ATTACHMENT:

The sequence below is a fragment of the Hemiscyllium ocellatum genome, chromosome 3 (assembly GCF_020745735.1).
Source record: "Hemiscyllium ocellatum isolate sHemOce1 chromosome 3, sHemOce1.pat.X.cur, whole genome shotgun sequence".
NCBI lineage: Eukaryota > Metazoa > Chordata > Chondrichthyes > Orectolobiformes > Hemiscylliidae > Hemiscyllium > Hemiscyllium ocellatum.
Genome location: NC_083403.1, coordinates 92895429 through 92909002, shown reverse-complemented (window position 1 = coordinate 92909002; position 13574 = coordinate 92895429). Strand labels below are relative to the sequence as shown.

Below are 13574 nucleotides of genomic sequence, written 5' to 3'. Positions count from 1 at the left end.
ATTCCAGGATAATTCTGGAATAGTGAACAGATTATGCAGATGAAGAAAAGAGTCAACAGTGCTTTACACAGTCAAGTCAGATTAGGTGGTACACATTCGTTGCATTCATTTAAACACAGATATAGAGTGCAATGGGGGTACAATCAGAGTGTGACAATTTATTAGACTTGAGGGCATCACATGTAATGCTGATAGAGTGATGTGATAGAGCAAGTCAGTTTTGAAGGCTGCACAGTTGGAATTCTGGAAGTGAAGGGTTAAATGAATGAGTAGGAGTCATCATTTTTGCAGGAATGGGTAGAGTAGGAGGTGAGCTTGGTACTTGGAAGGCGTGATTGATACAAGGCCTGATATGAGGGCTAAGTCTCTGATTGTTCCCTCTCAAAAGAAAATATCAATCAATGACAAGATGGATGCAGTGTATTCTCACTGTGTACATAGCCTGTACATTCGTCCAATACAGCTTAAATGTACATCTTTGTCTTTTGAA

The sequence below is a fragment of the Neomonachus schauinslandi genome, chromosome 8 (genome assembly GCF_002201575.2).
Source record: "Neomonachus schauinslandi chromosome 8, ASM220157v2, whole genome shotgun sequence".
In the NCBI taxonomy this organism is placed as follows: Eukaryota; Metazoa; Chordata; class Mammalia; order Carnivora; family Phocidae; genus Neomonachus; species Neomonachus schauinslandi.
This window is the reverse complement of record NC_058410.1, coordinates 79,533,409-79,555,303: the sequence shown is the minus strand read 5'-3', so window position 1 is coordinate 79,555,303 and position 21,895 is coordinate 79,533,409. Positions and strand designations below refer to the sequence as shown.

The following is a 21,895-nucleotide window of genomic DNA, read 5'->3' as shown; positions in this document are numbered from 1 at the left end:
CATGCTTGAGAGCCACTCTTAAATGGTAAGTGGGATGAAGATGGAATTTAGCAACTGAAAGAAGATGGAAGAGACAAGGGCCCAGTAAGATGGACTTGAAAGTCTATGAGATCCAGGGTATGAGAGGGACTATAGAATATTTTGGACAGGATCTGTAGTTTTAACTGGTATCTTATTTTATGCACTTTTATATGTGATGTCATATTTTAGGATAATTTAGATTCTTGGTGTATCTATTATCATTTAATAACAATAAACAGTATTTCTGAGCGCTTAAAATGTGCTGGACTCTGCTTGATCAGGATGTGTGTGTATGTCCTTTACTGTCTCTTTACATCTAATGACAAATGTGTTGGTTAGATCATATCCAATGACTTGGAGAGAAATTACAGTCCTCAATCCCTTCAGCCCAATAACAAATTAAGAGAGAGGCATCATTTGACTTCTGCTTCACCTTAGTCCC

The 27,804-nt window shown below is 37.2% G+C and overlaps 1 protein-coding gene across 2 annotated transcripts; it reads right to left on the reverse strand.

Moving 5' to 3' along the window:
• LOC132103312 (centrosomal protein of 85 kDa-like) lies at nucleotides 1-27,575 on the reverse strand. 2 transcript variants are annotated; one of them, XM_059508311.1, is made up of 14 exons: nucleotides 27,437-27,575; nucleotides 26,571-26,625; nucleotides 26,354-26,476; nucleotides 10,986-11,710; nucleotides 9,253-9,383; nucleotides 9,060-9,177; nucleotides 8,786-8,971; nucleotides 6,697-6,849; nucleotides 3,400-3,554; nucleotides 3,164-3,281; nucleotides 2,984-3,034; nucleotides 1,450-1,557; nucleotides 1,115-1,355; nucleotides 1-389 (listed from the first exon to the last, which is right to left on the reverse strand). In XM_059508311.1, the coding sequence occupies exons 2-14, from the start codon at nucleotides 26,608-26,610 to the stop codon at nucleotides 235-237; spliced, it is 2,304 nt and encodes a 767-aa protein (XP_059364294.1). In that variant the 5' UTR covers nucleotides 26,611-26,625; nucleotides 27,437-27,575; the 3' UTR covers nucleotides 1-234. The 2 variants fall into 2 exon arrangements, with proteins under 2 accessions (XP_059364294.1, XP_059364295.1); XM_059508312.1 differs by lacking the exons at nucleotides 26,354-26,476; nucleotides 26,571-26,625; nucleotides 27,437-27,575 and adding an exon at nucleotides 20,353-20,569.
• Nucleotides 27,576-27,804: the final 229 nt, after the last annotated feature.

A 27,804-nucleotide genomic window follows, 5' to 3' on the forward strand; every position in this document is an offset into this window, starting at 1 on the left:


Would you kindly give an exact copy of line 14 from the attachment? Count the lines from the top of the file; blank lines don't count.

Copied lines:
Moving 5' to 3' along the window: